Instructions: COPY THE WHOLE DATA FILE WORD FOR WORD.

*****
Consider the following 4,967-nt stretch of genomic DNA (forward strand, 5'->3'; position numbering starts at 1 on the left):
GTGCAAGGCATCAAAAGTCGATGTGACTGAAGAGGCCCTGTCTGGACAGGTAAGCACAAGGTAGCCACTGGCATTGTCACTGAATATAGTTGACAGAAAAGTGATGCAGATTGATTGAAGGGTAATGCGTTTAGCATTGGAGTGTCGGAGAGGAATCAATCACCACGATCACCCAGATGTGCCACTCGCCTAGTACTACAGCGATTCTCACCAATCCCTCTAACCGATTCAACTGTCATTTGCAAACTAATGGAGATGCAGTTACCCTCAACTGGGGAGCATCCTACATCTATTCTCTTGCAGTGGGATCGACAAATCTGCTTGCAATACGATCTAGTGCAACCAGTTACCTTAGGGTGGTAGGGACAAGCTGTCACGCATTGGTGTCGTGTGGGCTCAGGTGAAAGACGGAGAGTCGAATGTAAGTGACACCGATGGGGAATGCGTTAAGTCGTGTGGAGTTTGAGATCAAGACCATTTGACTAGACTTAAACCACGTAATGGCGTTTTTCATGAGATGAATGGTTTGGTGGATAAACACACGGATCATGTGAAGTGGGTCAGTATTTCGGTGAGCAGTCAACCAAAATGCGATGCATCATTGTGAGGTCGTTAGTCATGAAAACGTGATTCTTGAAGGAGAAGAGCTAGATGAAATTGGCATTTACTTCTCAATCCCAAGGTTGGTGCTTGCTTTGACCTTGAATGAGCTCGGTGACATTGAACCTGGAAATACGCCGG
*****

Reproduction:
Consider the following 4,967-nt stretch of genomic DNA (forward strand, 5'->3'; position numbering starts at 1 on the left):
GTGCAAGGCATCAAAAGTCGATGTGACTGAAGAGGCCCTGTCTGGACAGGTAAGCACAAGGTAGCCACTGGCATTGTCACTGAATATAGTTGACAGAAAAGTGATGCAGATTGATTGAAGGGTAATGCGTTTAGCATTGGAGTGTCGGAGAGGAATCAATCACCACGATCACCCAGATGTGCCACTCGCCTAGTACTACAGCGATTCTCACCAATCCCTCTAACCGATTCAACTGTCATTTGCAAACTAATGGAGATGCAGTTACCCTCAACTGGGGAGCATCCTACATCTATTCTCTTGCAGTGGGATCGACAAATCTGCTTGCAATACGATCTAGTGCAACCAGTTACCTTAGGGTGGTAGGGACAAGCTGTCACGCATTGGTGTCGTGTGGGCTCAGGTGAAAGACGGAGAGTCGAATGTAAGTGACACCGATGGGGAATGCGTTAAGTCGTGTGGAGTTTGAGATCAAGACCATTTGACTAGACTTAAACCACGTAATGGCGTTTTTCATGAGATGAATGGTTTGGTGGATAAACACACGGATCATGTGAAGTGGGTCAGTATTTCGGTGAGCAGTCAACCAAAATGCGATGCATCATTGTGAGGTCGTTAGTCATGAAAACGTGATTCTTGAAGGAGAAGAGCTAGATGAAATTGGCATTTACTTCTCAATCCCAAGGTTGGTGCTTGCTTTGACCTTGAATGAGCTCGGTGACATTGAACCTGGAAATACGCCGG